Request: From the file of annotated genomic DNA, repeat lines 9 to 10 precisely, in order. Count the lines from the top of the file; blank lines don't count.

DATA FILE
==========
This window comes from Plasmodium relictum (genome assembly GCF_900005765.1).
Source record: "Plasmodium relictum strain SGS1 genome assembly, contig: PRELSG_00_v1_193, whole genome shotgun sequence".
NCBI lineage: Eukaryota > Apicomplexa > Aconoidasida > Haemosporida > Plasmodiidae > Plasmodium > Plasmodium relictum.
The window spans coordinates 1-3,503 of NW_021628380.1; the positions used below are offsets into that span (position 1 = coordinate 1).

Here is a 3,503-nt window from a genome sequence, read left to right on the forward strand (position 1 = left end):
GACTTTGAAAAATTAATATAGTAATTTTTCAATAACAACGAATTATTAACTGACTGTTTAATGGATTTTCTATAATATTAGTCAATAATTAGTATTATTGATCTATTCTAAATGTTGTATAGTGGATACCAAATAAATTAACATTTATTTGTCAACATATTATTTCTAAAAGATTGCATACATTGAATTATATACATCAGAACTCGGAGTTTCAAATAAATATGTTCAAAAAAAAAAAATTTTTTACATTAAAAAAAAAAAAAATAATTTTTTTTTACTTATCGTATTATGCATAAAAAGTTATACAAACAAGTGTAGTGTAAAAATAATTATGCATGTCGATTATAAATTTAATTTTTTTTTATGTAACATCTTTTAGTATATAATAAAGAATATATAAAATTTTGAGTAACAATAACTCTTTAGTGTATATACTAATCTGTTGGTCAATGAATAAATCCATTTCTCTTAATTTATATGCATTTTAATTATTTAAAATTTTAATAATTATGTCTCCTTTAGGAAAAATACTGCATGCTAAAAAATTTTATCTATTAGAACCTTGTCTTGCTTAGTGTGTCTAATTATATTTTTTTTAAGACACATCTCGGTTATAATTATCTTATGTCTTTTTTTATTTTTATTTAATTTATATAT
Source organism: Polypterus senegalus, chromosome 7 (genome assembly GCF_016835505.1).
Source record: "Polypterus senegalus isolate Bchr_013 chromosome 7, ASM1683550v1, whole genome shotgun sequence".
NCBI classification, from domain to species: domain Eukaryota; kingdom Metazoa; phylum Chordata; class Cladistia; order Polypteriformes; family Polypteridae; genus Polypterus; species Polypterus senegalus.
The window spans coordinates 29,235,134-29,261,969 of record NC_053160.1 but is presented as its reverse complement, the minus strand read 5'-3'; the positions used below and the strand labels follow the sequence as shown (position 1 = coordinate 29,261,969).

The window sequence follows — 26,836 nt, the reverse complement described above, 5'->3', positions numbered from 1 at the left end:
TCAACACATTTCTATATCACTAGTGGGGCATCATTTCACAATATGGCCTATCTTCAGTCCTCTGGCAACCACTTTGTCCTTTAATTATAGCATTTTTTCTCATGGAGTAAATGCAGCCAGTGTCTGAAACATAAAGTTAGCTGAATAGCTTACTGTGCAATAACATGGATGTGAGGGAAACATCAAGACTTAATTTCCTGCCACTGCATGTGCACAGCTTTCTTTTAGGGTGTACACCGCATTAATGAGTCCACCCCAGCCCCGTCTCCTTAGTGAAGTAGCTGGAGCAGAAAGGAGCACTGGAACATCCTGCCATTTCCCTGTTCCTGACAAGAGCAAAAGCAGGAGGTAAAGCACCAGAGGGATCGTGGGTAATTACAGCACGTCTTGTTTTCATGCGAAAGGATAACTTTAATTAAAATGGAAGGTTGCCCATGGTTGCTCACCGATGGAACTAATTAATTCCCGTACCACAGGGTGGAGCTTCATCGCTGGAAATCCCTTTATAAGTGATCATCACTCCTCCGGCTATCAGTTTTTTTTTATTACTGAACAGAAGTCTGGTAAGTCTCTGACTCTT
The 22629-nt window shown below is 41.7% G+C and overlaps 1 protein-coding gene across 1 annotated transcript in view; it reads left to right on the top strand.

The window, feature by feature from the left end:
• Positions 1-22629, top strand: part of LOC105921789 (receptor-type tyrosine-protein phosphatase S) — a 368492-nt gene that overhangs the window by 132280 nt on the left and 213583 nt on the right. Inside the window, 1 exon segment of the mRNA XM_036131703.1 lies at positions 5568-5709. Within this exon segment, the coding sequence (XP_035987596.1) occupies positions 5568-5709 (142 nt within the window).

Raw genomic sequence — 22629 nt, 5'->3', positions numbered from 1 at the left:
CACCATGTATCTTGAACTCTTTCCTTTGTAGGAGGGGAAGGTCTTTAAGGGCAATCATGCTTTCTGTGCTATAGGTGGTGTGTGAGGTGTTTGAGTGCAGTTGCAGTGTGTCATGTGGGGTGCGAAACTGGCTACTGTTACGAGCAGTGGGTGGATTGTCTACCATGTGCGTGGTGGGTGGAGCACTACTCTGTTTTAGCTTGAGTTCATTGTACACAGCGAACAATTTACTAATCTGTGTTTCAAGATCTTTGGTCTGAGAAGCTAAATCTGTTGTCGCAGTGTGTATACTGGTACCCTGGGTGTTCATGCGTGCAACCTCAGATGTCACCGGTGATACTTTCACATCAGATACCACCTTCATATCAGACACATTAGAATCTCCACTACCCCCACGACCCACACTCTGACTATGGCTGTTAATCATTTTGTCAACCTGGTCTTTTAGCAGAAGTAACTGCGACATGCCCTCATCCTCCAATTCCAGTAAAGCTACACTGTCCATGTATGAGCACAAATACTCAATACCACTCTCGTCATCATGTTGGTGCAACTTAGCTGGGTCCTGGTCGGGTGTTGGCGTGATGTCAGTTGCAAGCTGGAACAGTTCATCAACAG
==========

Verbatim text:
NCBI classification, from domain to species: domain Eukaryota; kingdom Metazoa; phylum Chordata; class Cladistia; order Polypteriformes; family Polypteridae; genus Polypterus; species Polypterus senegalus.
The window spans coordinates 29,235,134-29,261,969 of record NC_053160.1 but is presented as its reverse complement, the minus strand read 5'-3'; the positions used below and the strand labels follow the sequence as shown (position 1 = coordinate 29,261,969).